We have all heard about the opioid crisis in America. It has reached such an epidemic state that both Federal and State agencies have pushed forward laws and regulations in and attempt to positively impact this epidemic. This is true in the trucking industry also. As the crisis has mushroomed into a national epidemic the number of truck and bus drivers testing positive has sky-rocked also. Recent federal data shows that positive drug tests for those working in safety sensitive positions within the department of transportation, including truck and bus drivers, has jumped by 77% since 2006.
With CPAP being the most common treatment prescribed for drivers, finding ways to improve compliance is not only important for their continued ability to drive a CMV, but is also essential for their health. Sleep Apnea, if left untreated it can cause not only symptoms such as daytime sleepiness and mental lethargy but it can lead to many additional health problems. Those who do not successfully manage their sleep apnea will increase their chance to develop or experience a number of medical conditions including…
With the shortage of drivers becoming critical within the trucking industry, motor carriers have increasingly looked to new sources of candidates to fill their fleets. One area that has increasingly become more popular is to look at veterans in their search to fill truck driver vacancies and to move freight. The facts are that Veteran CDL drivers typically have a significant advantage over the general population in filling this need. For example, a military veteran is going to meet the minimum age requirement when they leave the military to drive a truck. Additionally, much of the training that was developed in the military can help the driver succeed as a driver.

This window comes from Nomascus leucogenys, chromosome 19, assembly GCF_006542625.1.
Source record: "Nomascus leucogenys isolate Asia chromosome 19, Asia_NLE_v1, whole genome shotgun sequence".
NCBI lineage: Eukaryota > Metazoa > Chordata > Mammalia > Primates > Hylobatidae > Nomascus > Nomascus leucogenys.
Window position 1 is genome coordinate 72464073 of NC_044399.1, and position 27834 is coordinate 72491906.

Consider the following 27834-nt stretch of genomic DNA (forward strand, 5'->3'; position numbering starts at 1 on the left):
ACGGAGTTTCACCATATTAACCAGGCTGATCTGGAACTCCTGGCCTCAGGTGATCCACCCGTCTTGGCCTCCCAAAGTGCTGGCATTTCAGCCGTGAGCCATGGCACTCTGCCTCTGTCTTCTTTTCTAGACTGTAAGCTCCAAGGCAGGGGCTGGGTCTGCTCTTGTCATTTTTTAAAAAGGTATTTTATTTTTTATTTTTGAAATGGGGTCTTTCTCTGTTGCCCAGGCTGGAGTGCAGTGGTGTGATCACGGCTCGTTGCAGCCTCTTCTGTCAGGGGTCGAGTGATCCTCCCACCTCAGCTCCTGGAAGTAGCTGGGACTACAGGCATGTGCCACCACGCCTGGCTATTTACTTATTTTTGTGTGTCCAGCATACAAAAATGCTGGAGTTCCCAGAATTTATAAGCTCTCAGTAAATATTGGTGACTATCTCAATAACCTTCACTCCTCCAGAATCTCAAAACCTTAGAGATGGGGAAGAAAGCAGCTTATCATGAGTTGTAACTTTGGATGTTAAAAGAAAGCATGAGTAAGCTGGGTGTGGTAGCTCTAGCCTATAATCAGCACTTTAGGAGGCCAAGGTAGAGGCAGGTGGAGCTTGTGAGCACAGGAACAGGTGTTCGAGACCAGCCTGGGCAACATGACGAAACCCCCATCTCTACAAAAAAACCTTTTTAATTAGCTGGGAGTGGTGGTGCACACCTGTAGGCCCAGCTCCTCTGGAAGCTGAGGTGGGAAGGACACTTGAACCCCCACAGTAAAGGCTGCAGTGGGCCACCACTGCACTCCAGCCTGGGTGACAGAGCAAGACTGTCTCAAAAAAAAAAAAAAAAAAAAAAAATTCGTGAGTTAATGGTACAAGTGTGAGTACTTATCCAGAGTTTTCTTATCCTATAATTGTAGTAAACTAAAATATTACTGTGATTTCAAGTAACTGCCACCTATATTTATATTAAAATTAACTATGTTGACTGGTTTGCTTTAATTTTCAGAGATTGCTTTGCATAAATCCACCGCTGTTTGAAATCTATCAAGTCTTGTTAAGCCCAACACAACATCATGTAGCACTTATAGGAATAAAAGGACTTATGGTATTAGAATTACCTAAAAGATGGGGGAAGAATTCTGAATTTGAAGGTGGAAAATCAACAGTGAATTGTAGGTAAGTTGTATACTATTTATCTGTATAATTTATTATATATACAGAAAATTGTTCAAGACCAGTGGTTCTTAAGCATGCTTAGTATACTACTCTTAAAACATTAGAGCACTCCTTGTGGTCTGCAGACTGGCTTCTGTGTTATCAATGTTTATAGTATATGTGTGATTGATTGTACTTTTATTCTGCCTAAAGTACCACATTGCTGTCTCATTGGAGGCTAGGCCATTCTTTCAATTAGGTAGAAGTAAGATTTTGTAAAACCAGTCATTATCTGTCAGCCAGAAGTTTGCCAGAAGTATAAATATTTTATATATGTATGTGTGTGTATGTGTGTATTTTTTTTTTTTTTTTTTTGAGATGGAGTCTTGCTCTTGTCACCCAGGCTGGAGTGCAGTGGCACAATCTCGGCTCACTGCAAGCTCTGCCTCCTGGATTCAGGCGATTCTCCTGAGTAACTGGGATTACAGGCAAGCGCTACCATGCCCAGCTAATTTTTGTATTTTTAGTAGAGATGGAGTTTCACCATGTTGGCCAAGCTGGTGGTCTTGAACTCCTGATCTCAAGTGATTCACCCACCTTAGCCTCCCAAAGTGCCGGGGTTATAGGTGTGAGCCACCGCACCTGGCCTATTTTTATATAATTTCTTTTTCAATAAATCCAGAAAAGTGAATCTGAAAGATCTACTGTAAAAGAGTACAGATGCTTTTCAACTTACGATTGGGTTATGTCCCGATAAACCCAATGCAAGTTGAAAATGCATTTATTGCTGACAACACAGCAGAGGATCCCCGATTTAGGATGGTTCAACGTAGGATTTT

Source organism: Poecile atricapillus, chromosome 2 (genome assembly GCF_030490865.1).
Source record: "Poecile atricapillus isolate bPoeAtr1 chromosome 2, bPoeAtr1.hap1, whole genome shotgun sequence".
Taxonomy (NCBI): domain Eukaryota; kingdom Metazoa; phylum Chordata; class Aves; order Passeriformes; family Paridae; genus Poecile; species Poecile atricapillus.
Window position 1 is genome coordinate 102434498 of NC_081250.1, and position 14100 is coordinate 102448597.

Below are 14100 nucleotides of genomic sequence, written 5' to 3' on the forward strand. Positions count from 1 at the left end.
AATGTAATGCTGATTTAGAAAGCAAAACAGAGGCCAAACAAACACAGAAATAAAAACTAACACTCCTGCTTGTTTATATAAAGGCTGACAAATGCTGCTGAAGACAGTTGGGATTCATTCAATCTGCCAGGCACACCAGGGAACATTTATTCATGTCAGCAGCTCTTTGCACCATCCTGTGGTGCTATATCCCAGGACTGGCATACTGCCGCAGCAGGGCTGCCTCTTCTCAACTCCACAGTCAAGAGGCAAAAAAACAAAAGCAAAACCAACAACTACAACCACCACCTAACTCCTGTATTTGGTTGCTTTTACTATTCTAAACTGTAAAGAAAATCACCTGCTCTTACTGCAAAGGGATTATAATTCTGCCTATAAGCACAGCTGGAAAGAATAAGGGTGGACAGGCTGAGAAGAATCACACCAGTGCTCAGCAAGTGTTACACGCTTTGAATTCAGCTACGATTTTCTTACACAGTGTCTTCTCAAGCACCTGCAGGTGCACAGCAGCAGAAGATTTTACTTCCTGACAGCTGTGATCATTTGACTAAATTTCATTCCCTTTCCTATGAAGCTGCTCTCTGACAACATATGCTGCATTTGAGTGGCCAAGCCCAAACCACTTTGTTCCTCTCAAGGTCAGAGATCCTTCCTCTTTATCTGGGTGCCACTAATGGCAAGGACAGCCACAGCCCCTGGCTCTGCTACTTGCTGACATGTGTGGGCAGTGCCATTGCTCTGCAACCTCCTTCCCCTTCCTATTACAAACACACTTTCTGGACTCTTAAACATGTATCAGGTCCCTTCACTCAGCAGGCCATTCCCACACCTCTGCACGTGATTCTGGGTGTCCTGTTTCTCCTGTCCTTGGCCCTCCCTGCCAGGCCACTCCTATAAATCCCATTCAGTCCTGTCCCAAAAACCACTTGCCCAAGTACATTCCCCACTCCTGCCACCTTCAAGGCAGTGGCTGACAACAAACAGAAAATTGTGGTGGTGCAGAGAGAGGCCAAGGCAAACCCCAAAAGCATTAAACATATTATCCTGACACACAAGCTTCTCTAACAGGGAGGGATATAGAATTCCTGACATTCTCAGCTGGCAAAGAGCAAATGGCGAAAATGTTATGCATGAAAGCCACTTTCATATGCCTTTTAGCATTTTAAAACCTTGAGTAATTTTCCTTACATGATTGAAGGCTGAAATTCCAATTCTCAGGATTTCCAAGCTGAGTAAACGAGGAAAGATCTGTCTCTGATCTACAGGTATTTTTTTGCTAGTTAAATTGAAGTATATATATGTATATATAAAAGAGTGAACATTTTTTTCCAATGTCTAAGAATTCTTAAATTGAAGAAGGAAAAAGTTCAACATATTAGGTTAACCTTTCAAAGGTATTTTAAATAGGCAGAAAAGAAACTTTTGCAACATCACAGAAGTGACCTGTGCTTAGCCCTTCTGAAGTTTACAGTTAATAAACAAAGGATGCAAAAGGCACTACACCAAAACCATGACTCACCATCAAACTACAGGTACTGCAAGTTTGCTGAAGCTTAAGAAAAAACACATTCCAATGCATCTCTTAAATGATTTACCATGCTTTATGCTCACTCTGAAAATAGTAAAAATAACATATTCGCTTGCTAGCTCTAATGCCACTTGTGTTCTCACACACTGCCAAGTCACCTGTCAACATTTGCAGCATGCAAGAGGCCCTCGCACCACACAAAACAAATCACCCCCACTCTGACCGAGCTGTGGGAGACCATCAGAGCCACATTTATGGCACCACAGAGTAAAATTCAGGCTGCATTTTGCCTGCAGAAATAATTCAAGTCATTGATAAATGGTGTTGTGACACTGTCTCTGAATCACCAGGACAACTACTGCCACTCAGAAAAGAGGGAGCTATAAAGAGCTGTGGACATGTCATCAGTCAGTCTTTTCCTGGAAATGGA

Truck drivers have a stressful, challenging job and suffer from many health problems more often than the general population. This makes the link between smoking and truck drivers especially problematic, so helping them to quit should form part of a comprehensive strategy to help improve their health overall.
The proposed action from FMCSA is to retract the 2016 Advanced Notice of Proposed Rulemaking (ANPRM) for Sleep Apnea. The FMCSA comment to OMB was that “Upon review of all public comments to the ANPRM, FMCSA has determined there is not enough information available to support moving forward with a rulemaking action and so the rulemaking will be withdrawn…
This procedure falls into a category of heart condition called “Ischemic Heart Disease”. This means that there is a lack or reduced blood supply to the heart. This will lead to symptoms of chest pain which typically be following exertion or exercise. This symptom is referred to as angina. Angina can typically be treated with medication, dietary change and exercise and does not always need a stent. If the symptoms become more severe, and/or include chest pain at rest, is called unstable angina.
What is different for truckers is that they are exposed to added stressors in life and are often driving alone, which make dealing with depression even more difficult. To add to the stress of trying to cope with one’s depression, a driver who suffers even a mild form of depression can have a delay in the medical certification. Therefore, staying on top of your depression and understanding how to manage it is essential in keeping you healthy and on the road! Remember – when you are not on the road, you are not making a living.
All individuals suffer from sleep apnea, women too! A study completed in 2013 at UCLA indicated that women are less likely however to be diagnosed with sleep apnea. This doesn’t necessarily mean that they suffer any less, or have different risk factors or consequences for suffering from it. It seems that women actually exhibit different symptoms
For years the FMCSA had indicated that once the driver has a diagnosis of high blood pressure, whether they are treated or not, the maximum that a driver can be allowed on the Med Cert. card would be one year. In recent years this has been changed a bit to benefit the driver who does all the right things.